adj. How you feel when you step on the scale and discover that you’ve gained two pounds in the last 24 hours.


Numbers, English, and Lazy Programmers

While doing research for an episode you will likely see shortly, I went to YouTube and did a search. This is what I got back:
Screen Shot 2014-06-11 at 10.46.47 AM
Note that it says I got “About 1 results”. Obviously, “results” is incorrect. There’s only one result! And About? What’s the standard deviation on that result?

This from a company that was bought by Google for a billion dollars or so. You’d think they’d have someone who could spend five frickin’ minutes to put in

if (results.count == 1) {…

and to only include the word “About” when the code rounds off the number of results (which it does for very large result sets). Neither of those things should be difficult, and I’d be embarrassed if my program were so sloppy. Yet there it is on one of YouTube’s most oft-loaded pages.

MapMyRide.com made a bit more of an effort, but didn’t test all the cases:
Screen Shot 2014-06-08 at 5.13.22 PM

11st place! The rule that works for 1 and 21 doesn’t work for 11. Crazy English and the words we have for the low teens. I sent off a friendly report to MayMyRide letting them know; the bug was in a new feature, and MMR doesn’t have the resources that YouTube does. We’ll see if they fix it before I fall to 13rd place.


Thesaurus bot in action!

Over a stretch of a few hours, my spam blocker flagged messages with the following content:

  • I intended to send you the tiny word to finally say thank you the moment again on your awesome
  • I wanted to send you the little observation so as to thank you very much again regarding the pleasant
  • Needed to compose you a very little remark to help say thanks a lot yet again over the lovely
  • I needed to create you this bit of observation to say thanks over again with the marvelous

There were probably more, but you get the idea. There is a template sentence that might actually be grammatically correct, in which certain words are marked for replacement by thesaurus. For instance, in the above, every line has a replacement for “note”.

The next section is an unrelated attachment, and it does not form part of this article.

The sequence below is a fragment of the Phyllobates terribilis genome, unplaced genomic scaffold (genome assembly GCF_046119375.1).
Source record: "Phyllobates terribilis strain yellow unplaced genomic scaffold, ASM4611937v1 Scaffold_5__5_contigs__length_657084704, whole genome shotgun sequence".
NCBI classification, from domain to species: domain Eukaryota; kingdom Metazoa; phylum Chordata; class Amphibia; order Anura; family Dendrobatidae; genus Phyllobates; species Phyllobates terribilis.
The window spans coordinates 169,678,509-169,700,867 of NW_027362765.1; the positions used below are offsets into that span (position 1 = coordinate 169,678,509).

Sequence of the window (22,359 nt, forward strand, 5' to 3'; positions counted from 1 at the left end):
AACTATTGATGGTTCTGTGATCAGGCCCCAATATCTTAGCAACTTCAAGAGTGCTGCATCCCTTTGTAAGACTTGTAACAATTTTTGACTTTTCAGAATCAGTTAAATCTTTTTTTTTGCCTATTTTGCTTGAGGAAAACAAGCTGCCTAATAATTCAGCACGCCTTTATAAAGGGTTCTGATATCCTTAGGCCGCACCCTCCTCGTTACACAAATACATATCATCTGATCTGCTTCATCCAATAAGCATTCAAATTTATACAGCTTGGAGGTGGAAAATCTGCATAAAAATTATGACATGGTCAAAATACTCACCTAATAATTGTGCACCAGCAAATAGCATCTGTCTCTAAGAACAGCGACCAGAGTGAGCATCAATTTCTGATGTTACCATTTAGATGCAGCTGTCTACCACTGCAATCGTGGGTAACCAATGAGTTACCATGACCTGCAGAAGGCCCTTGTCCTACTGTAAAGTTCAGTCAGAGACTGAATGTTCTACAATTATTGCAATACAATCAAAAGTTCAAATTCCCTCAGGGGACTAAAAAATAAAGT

Two questions present themselves: What is the actual template, and (more fun) what is the most ridiculous version of the template?

My humble contribution:
“I am pathologically compelled to fire at you this wee missive to once and for all pay you the respect you are due once more for the unbelievable.”



I just received a document named “XXX_final_v2”.


A New Language Low

Many of you out there have heard me rail against the verb ‘login’. You would never say ‘I loginned to the Interwebs.’

‘Log’ is the verb. In the case of technology the verb is followed by a prepositional phrase starting with ‘in’ or ‘into’ to describe where the logging happened.

Thank you, Adobe Systems, for taking my pet peeve to the new absurdity. In an official communication I have been instructed as follows (copy-paste here, so the capitalization is also theirs): Login into Your Account with the ID listed above

Yeah. Login into. Is anybody reading this before it goes out?


Tonight I set up a twitter account. My twitter ID is JerrySeeger.

Why did I finally do it? Here’s my first (and to date, only) tweet, addressed to Antonio Gonzalez of the Associated Press:

@agonzalezAP setup is not a verb! In fact I set up my Twitter account just to say that. #peeve


An Odd Preposition

I noticed this on a bottle of Listerine recently:

“Do not use in children under 12 years of age.”

Do you use Listerine in your children? What about in the other adults in your household? I imagine the writer pondered the correct preposition to employ, and finally settled on ‘in’. Personally, I don’t use Listerine in anything other than my own mouth.